What are the street names/slang terms?
barbs, booze (alcohol), candy, downers, forget-me pills, Mexican Valium, phennies, R2, red birds, reds, Roche, roofies, roofinol, rope, rophies, sleeping pills, tooies, tranks, whippets (inhalants), yellow jackets, yellows.
What are Depressants?
Depressants are substances which slow down the normal function of the central nervous system. These drugs include barbiturates, benzodiazepines, and alcohol. Marijuana and some inhalants are also depressants.
Barbiturates are a class of drugs known as sedative-hypnotics, commonly prescribed for anxiety and insomnia. Commercial names include Amytal, Nembutal, and Phenobarbital.
Benzodiazepines (other than Flunitrazepam) are commonly prescribed as tranquilizers. These drugs are among the most widely prescribed medications in the US. Commercial names include Valium and Xanax.
Flunitrazepam, commercially known as Rohypnol, is a sedative associated with sexual assaults. This drug is not sold in the US, but may be brought in from other countries. Gamma Hydroxybutyrate (GHB) is illegal in the US due to its sedative properties and frequent abuse in sexual assaults.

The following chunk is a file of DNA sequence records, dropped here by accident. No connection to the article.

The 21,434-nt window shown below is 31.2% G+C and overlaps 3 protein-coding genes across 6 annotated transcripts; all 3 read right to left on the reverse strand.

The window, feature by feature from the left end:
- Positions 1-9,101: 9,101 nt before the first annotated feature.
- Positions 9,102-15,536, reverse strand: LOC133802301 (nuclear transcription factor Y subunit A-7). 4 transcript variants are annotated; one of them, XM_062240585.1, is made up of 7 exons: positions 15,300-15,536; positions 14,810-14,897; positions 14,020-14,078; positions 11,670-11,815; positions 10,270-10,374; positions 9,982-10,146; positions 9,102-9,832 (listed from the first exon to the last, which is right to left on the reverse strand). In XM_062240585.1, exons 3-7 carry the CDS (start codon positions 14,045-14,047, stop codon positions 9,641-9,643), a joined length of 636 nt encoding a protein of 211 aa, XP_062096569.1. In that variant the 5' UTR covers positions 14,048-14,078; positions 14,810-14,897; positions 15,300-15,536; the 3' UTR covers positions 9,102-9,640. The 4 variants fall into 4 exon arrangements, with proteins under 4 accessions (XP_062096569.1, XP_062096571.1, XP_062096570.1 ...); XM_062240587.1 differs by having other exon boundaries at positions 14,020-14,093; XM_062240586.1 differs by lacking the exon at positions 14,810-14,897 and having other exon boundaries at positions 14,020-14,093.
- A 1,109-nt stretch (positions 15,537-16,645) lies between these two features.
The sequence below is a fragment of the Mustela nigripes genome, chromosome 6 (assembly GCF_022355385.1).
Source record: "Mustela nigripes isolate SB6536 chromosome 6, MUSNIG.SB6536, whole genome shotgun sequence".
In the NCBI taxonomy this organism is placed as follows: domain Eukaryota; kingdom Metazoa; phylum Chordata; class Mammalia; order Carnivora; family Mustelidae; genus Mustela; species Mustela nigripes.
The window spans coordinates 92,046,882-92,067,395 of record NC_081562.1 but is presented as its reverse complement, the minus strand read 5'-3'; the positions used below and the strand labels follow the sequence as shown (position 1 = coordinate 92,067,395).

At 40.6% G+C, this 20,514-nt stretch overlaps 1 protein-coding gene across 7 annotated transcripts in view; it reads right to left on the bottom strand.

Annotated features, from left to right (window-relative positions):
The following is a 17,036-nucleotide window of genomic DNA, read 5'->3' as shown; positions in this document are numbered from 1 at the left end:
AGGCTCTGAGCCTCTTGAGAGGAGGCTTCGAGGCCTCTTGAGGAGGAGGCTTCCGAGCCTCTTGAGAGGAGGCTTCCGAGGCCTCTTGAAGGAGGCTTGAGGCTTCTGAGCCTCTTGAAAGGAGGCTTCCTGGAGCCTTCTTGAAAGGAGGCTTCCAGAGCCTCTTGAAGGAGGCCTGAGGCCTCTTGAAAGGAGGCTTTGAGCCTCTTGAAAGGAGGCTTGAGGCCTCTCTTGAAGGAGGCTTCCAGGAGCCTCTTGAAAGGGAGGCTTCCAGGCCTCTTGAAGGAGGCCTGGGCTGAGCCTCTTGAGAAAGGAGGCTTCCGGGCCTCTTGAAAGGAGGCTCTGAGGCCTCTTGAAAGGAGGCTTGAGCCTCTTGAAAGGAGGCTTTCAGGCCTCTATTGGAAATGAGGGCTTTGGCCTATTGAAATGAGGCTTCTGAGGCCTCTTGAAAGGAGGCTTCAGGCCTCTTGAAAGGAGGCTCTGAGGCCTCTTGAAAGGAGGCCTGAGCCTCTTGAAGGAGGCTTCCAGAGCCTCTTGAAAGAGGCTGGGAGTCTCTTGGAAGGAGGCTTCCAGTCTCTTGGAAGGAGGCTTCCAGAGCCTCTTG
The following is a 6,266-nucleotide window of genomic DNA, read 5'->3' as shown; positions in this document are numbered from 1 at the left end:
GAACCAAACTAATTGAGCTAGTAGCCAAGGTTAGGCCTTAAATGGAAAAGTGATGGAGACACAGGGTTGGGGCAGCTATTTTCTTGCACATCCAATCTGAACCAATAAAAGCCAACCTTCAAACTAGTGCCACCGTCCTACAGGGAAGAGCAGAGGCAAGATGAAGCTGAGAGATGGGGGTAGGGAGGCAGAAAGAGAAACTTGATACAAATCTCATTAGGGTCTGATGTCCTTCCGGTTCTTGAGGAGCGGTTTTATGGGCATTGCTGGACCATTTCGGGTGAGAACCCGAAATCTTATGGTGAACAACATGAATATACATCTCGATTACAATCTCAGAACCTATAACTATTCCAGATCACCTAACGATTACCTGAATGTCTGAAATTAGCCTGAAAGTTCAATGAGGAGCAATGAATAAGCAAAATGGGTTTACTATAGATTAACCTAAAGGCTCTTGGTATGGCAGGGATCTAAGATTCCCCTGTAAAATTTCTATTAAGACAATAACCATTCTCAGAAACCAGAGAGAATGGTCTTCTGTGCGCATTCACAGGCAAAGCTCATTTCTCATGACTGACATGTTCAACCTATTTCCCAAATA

What do they look like?
Depressants come in many forms. Many depressants are available as pills, powders or liquids.
How are they used?
Depressants may be swallowed, injected, smoked or snorted. Depressants are commonly used to reduce anxiety, induce sleep and lower inhibitions.
What are their short-term effects?
The use of depressants can result in a slowed pulse and breathing, slurred speech, drowsiness, lowered blood pressure, poor concentration, fatigue and confusion, as well as impaired coordination, memory and judgment.
Rohypnol (Flunitrazepam) may cause visual and gastrointestinal disturbances, urinary retention, and temporary memory loss, for more effects info visit https://thehealthmania.com.
What are their long-term effects?
Prolonged or heavy abuse of depressants can result in addiction, impaired sexual function, chronic sleep problems, respiratory depression and respiratory arrest, and death.
What is its federal classification?
Source: U.S. Drug Enforcement Administration (DEA)